The Army’s investigation of Bavari did not find any illegal activity.

Bavari declined an interview with The News-Post, but issued a statement through a USAMRIID spokeswoman.

In the statement, he said he is honored to serve as science director and looks forward to “enabling USAMRIID’s expanded capabilities and increased collaborations.”

‘Hot potato’

Statements from multiple current and former USAMRIID employees in the Army report showed that Bavari “fostered a negative or toxic leadership climate,” the investigating officer stated.

“There is a duality in Dr. Bavari’s tactics,” a former USAMRIID employee wrote in an email to The News-Post. “Those who are loyal and follow him unquestioningly are richly rewarded, while anyone who questions him or whom he otherwise perceives as a threat does not have a long future at USAMRIID, and will usually be made to suffer in the time that they are still there.”

The science director tarnished reputations, falsely accused employees of scientific misconduct and threatened them with termination, according to sworn statements in the Army investigation.

Many researchers at the institute work closely with toxins and biological agents such as anthrax and the Ebola virus in maximum-containment laboratories where protective, full-body suits are mandatory.

Henry Heine, who worked at USAMRIID from 1998 until 2010, said in an interview that Bavari was already working at the institute when Heine started there.

According to Caree Vander Linden, a spokeswoman for the institute, Bavari started at USAMRIID as a post-doctoral fellow in 1991.

Heine described Bavari as a “hot potato” who caused problems and was passed from one department to another before he became science director.

In a sworn statement provided for the Army investigation, a colonel said Bavari preferred to hire contractors, so he could terminate them for any reason.

Heine said Bavari took advantage of his ability to terminate contractors.

“When somebody would get into something that crossed him, or crossed something he was trying to do, they would disappear,” Heine said.

Heine is currently program director at the University of Florida’s Institute for Therapeutic Innovation. He did not work directly with Bavari while at USAMRIID, but felt familiar with the director’s modus operandi.

He said Bavari used other employees to further his own goals.

“He’s a consummate user,” Heine said.

Transformational leader

Current and former USAMRIID employees have described Bavari as condescending, manipulative and disrespectful.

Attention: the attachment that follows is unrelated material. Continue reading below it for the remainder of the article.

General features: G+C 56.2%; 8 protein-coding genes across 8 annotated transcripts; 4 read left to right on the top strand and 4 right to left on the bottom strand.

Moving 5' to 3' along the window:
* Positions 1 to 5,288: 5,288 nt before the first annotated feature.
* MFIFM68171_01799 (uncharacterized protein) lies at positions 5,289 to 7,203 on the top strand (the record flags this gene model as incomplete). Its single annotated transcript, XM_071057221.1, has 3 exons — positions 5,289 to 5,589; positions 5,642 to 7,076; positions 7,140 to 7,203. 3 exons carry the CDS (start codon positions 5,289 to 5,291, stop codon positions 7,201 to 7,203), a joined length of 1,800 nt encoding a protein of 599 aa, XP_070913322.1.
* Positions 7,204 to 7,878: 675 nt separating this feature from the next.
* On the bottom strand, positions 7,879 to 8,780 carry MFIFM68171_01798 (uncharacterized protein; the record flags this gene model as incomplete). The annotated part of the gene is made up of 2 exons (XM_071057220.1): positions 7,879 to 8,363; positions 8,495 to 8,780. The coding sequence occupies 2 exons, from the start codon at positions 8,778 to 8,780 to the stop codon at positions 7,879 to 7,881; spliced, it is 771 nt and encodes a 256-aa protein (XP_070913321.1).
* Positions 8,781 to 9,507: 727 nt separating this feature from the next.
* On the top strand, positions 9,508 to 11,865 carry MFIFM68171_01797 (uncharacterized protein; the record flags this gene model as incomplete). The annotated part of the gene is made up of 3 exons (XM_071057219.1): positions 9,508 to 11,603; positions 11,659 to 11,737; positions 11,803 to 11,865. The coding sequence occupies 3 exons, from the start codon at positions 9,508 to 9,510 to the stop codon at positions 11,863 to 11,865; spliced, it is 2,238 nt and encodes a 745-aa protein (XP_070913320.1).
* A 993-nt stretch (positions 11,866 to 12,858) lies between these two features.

Some also described him as an ambitious, resourceful leader who has attracted diligent, loyal workers to his research team.

Travis Warren, a principal investigator at USAMRIID, noted that the Army investigator did not ask some of Bavari’s closest colleagues to provide statements for the Army investigation.

Warren said he has been one of Bavari’s right-hand workers since 2007.

“I regard him as the single most influential mentor in my career development,” he wrote in an email to The News-Post.

Bavari has high expectations and little tolerance for maintaining the status quo, Warren wrote.

“While he often voices strong opinions, I have never felt these viewpoints were presented in an antagonistic or authoritarian manner and have found him to be highly receptive and encouraging of countering viewpoints,” he wrote in an email.

Gustavo Palacios, director of the institute’s Center for Genome Sciences, also works closely with the science director.

The center houses cutting-edge equipment for genome sequencing, which help researchers gain insight into the genes of bacteria, viruses and potential biowarfare agents. According to Warren, Bavari led efforts to get the Center for Genome Sciences off the ground.

Bavari has a sense of purpose that is “inspirational,” Palacios said, and he challenges his staff to think outside the box.

Bavari said in a statement to the investigator that taking care of employees “is of paramount importance to me and is at the centerpiece of my management style.”

Palacios described Bavari as a “transformational” leader whose goal is to ensure that USAMRIID is constantly growing and operating as a first-class lab.

“That’s a very tall task, given the restrictions in funding and the continuous appearances of new natural challenges like Ebola and Zika, or the potential risks associated with bioterrorism acts,” Palacios wrote in an email to The News-Post.

Bavari received an honorary doctorate degree from the University of Nebraska this year for leading the institute’s efforts to fight the Ebola outbreak.

“Honorary degrees are awarded by the University of Nebraska to recognize those who have attained achievements of extraordinary and lasting distinction,” according to a press release from the school.